What equipment will you need?
Bow, Arrows and Accessories
After a few weeks of shooting with club equipment, you will need to start thinking about buying your own bow, arrows and accessories. Most visually impaired archers can use standard risers, limbs, arrows, and accessories. Before buying this equipment please seek advice from an experienced coach or archer. You should shoot the actual bow and arrows that you are considering buying - it is usually not a good idea to buy them on-line.
Some of the equipment used by visually impaired archers may need to be “non-standard”. Although it may be possible to buy some of this equipment “off the shelf”, or to make it yourself, it is really important that it meets the rules, and is portable, robust, stable and fit for purpose. Equipment that does not meet these requirements may result in inconsistencies between shots, and therefore results! The BBS-AS shop can provide advice on the specialist equipment available; most items may be purchased from our shop but you are not obliged to buy anything from us.
We recommend that you obtain your BBS sight classfication for archery before purchasing any VI specialist equipment. As you will read below, there can be limitations in what equipment certain rules will allow you to use.
Bow Sight or Adapted Bow Sight
Many visually impaired archers have some vision which means they can shoot using a bow sight or adapted bow sight - and we encourage archers to make the best use of any vision they have. The Archery GB rules on this are explained in the AGB Rules of Shooting Part 11 (opens in new window) which describes the variations for VI Archers. Please note that in competitions that are record status or have VI specific categories, archers with a sight classification of B4 or B5 may be required to use a bow-sight which may be modified as described in AGB Rules of Shooting Part 11 (opens in new window).
All archers whether sighted or visually impaired will benefit from standing in the same position during every shot. This can be achieved by using “foot markers”. These can be as simple as target pins on a boot lace, or “Foot Finders” which have been optimised for VI archers whilst still meeting the AGB rules of shooting. There are versions that can be pinned to the ground outdoors and indoor versions designed for attaching to a small mat.
If you can't use a bow sight, you may require tactile sighting aids.
For visually impaired people with limited or no vision an alternative sighting method is needed. A number of ideas have been tried but the tactile “back of hand” method is recommended and the only one accepted under some rules. Please note that in competitions that are record status or have VI specific categories, archers with a sight classification of B1, B2 or B3 may be required to use a tactile sight.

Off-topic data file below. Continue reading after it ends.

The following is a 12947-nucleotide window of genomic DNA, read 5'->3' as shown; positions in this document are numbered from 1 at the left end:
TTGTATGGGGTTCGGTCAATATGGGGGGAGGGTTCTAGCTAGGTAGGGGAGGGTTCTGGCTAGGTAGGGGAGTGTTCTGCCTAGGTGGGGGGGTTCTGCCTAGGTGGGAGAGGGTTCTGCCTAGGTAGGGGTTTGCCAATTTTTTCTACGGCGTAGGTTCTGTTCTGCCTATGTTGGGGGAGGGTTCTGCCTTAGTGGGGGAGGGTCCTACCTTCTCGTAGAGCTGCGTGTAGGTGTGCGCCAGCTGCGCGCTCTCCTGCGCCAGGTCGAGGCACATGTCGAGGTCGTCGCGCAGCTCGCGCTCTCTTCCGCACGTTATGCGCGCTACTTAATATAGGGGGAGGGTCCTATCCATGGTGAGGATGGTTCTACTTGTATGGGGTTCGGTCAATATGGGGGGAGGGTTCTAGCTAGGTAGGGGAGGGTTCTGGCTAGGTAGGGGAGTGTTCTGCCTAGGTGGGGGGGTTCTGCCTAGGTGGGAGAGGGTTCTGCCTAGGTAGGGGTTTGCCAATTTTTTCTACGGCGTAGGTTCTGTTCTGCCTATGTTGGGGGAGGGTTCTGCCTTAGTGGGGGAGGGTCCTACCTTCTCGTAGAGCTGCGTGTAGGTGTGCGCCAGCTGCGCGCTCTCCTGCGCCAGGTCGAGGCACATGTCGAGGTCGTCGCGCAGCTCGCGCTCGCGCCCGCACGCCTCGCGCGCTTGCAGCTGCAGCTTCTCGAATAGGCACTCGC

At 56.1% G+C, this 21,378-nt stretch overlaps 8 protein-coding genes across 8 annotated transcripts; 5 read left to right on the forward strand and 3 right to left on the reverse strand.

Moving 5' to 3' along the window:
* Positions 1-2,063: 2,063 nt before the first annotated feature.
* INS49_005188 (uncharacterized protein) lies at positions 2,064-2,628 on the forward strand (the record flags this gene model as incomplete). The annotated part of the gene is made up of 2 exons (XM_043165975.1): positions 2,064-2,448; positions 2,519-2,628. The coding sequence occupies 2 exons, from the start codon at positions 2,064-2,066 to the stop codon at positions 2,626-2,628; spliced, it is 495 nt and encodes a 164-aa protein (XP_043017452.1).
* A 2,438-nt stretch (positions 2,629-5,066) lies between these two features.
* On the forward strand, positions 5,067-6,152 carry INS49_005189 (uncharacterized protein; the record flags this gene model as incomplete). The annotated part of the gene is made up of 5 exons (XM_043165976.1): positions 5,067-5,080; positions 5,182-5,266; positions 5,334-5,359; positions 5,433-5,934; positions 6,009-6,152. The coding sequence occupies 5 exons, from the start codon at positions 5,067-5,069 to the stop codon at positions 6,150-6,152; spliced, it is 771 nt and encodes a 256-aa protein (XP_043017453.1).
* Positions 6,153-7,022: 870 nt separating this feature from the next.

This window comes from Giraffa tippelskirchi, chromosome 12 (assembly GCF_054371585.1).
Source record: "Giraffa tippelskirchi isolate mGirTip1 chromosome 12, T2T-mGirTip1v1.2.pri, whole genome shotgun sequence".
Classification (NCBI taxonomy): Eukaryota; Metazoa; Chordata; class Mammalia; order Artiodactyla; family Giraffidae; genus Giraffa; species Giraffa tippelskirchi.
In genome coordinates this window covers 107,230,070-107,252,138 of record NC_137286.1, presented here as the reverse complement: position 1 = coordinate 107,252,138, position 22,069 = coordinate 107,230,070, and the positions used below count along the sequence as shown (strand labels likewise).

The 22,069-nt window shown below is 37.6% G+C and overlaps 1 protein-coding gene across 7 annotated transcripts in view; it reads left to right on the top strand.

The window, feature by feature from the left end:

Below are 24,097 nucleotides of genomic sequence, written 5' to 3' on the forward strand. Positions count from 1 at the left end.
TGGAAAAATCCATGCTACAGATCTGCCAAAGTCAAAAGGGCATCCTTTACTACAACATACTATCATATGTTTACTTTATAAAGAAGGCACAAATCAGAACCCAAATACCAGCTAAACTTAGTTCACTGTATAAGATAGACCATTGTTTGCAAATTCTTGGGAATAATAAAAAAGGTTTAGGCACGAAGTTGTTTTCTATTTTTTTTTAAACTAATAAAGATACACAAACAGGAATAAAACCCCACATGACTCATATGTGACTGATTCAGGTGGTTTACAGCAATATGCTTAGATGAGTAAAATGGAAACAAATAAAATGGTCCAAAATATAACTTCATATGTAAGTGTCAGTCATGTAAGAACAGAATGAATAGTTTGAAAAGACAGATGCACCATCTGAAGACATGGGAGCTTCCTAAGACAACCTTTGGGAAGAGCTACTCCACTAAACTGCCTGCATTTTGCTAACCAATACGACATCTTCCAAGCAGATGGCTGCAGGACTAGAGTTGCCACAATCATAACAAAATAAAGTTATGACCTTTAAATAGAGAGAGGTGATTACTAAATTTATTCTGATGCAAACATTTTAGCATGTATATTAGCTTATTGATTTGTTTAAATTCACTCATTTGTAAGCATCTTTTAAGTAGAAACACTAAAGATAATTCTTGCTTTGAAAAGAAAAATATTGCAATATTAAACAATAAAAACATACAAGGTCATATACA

Recommended method - Back of the hand
The equipment used for the “back of the hand” method is comprised of a set of foot-locators, a tripod or stand, and a tactile sight.
The foot-locators help the archer stand in a consistent place behind the stand or tripod;
they also help the archer find the left/right direction in relation to the target.
A stand or tripod is connected to the foot-locators. This provides a height adjustable platform for mounting the “back of the hand” tactile sight. The back of the archer's hand that holds the bow makes contact with the end of the “back of the hand” tactile sight and this reference point is how information on the height the archer needs to shoot at is communicated to the archer.
Please note that some of the rules put limits/restrictions on the size and parts of the tactile sight, so please ask for advice on the specialist equipment available.
Ready made foot-locators or diagrams (if you have someone that can make them for you) can be purchased from the BBS-AS foot-locators shop page (see left hand image above). If you decide to make to your own design, then bear in mind that they need to be portable, robust and meet the rules.
A number of devices can be used as the point of contact with the back of the archer's hand, however it does need to be robust. The BBS-AS tactile sight shop page sells a number of tactile sights (see central image above). Some of the rules put limits or restrictions on the tactile sight.
Tripod or Stand
A stand or tripod is required to support the tactile sight. We suggest you use a video tripod to achieve the height, robustness and stability required. The BBS-AS tripod shop page sells a modified tripod (see right hand image above) which the BBS-AS tactile sights can be attached to.